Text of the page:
The Long and Winding Road

As one who draws his spirituality from a number of sources, was born a nominal Christian, became deeply interested in Buddhism about eleven years ago, and has also done some reading in other Eastern religions, I have recently been led back into an exploration of what is known as The Jesus Prayer.  The Jesus Prayer, if you don’t know, is often prayed using a chotki (also known as a prayer rope) and is the primary prayer of monks of Orthodox Christianity – though it is used in other Christian Traditions, as well.  It has many versions, but classically it is said more or less like this:

Lord Jesus Christ, Son of God, have mercy on me, a sinner.

To be quite honest, many people leave the “a sinner” off the end of the prayer, as I do, and after repeated use many people find the prayer shortens itself to “Jesus, Mercy.”  About a month ago I felt called to this form of prayer again.  Initially, it was very comfortable – like visiting an old friend.  After a time, though, it became less comfortable.   What, exactly, are we asking for “mercy” from?  An angry, vengeful God?  That isn’t my understanding of God.  Are we asking for mercy from life?  Though I do find life frustrating at times, I really don’t understand my life to be something I need mercy from – as if God was causing my frustration – because I recognize that when my life is most frustrating the only one to blame is me!

Despite these misgivings, I forged ahead with The Jesus Prayer but became more and more trouble by a sense of uneasiness that I couldn’t put my finger on.   The last night I picked up Osho’s Buddha, Zen, Tao, Tantra and read Osho’s interpretation of Buddha’s understanding of God.  To paraphrase, he said that Buddha didn’t believe in a Creator God that was separate from creation because Buddha saw all of creation as divine.  Herein lies the problem for me: I agree with the Buddha more than the Orthodox!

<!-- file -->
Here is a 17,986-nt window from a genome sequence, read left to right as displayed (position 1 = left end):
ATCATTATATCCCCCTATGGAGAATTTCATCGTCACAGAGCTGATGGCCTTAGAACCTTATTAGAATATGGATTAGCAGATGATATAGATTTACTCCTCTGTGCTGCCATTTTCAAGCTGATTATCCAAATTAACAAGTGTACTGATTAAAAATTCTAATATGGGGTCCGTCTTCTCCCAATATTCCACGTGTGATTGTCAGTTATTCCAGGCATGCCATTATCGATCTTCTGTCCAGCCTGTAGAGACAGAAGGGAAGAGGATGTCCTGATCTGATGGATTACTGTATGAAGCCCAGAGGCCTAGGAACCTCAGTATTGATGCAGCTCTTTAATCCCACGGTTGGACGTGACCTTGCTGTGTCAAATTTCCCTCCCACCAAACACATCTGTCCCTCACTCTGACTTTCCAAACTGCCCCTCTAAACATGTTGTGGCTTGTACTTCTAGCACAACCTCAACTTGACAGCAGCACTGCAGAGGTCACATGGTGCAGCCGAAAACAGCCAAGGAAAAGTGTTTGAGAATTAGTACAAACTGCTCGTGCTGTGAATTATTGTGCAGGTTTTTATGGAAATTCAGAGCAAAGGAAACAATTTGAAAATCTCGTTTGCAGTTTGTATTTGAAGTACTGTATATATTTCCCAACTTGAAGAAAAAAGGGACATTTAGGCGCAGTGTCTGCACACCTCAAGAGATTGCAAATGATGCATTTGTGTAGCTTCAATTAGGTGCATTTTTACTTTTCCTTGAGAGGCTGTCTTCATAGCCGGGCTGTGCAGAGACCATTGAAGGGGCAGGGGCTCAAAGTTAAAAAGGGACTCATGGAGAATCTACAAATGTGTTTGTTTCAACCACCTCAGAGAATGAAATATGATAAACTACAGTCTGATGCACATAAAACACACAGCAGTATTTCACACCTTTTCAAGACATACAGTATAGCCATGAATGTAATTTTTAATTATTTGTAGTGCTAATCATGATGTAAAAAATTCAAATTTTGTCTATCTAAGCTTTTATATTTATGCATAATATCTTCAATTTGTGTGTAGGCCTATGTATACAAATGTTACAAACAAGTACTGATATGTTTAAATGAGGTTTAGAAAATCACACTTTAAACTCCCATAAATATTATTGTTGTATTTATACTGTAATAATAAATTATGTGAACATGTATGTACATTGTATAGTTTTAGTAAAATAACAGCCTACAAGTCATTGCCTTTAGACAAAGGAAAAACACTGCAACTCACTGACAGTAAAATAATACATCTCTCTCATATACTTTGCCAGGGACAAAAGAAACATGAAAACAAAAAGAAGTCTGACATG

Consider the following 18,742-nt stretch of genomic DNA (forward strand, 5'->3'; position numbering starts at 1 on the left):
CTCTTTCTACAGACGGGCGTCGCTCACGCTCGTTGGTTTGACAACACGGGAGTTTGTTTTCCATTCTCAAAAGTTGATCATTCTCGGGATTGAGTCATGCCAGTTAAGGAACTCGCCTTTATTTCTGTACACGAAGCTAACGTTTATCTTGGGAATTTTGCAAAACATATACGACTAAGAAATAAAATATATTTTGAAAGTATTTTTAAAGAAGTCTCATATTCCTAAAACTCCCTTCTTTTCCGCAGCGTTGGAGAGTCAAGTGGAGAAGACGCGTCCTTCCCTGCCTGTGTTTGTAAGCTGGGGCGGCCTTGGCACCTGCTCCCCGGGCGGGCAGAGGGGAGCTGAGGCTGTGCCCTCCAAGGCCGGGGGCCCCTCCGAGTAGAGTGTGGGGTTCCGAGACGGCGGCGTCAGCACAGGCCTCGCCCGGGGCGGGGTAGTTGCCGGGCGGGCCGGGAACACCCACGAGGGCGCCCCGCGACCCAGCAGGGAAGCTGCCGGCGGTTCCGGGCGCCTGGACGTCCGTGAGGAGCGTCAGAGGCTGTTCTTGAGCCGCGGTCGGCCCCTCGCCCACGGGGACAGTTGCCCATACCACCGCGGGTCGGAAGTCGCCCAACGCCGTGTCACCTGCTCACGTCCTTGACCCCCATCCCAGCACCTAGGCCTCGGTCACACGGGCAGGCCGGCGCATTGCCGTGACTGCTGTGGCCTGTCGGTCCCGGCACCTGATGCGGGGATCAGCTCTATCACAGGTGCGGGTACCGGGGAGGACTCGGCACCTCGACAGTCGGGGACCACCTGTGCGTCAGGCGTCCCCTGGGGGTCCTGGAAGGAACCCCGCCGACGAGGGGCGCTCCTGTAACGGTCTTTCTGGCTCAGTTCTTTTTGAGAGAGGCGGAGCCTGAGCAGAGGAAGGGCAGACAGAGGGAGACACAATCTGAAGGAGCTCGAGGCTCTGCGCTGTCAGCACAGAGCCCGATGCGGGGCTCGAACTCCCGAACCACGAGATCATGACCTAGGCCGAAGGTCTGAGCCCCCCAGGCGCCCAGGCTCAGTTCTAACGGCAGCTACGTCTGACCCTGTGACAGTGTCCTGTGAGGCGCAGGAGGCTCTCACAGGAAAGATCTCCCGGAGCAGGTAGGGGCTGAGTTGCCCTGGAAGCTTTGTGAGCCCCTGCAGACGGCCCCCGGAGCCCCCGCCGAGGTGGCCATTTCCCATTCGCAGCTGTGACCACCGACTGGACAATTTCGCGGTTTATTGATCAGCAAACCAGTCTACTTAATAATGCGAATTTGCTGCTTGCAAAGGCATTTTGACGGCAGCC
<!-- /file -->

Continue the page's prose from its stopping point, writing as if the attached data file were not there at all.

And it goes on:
Then I started reflecting on the Judeo-Christian tradition.  The Hebrew people believed that God lived in the Temple – with humanity, not “out there” somewhere.  Granted, only the high priest could actually enter the Holy of Holies, the “living quarters” of God, if you will, but anybody could hang out in God’s front yard, so to speak.   It wasn’t a perfect system.  How close you could get to God’s front door was dependent upon whether you were Jewish and male, or Jewish and female, or a Gentile – but even the Gentiles had a spot in God’s front yard!

The system wasn’t perfect.  The Temple was destroyed now and then – and for the final time in 70 C.E. – and God’s whereabouts weren’t precisely known.  However, when the Temple was rebuilt, God was apparently compliant and glad to return to God’s house and the people started hanging out in God’s front yard again.  All was well in the world, and God was present and accounted for, at least most of the time.  Enter Jesus, and the picture remains the same, at least until institutional Christianity gets hold of it.

For Jesus, God dwelt in the Temple – though he did, according to the Gospel accounts, predict the destruction of the Temple in 70 C.E. – and lived among the people.  A close reading of the death of Jesus – the so-called Passion Gospels – reveals that at Jesus’ death the curtain in the Temple was torn in two.  This meant that God had exited the Temple, but not to live in an undisclosed location ala Dick Cheney.   The symbolism meant that there was now no barrier between God and the creation – just in case someone had missed the significance of the Incarnation.  Jesus had also said that he would send the Holy Spirit after his ascension.  God with us, God with us, God with us – and also transcending us, but definitely not removed from people, not distant, not inaccessible.

The problem is that you can’t control people if you can’t make them fear something over which you claim to have control.  Constantine wanted to control the people and conquer the world, and he decided the Christian God was the best way to do that.  He enlisted the help of the Church, which – being composed of human beings – was only too happy to trade its integrity for temporal power.  Suddenly the Church had the only access route to God, who was rapidly escorted to a remote, disclosed but inaccessible, location in a place called “heaven.”   Now if you were going to get to God you needed the help of the Church.   Tired of being run all over the countryside, God became angry and vengeful.  Apparently suffering some sort of dementia and having forgotten human nature, God became mightily upset that human beings weren’t perfect and needed to be appeased.  “Lord Jesus Christ, Son of God, have mercy on me.”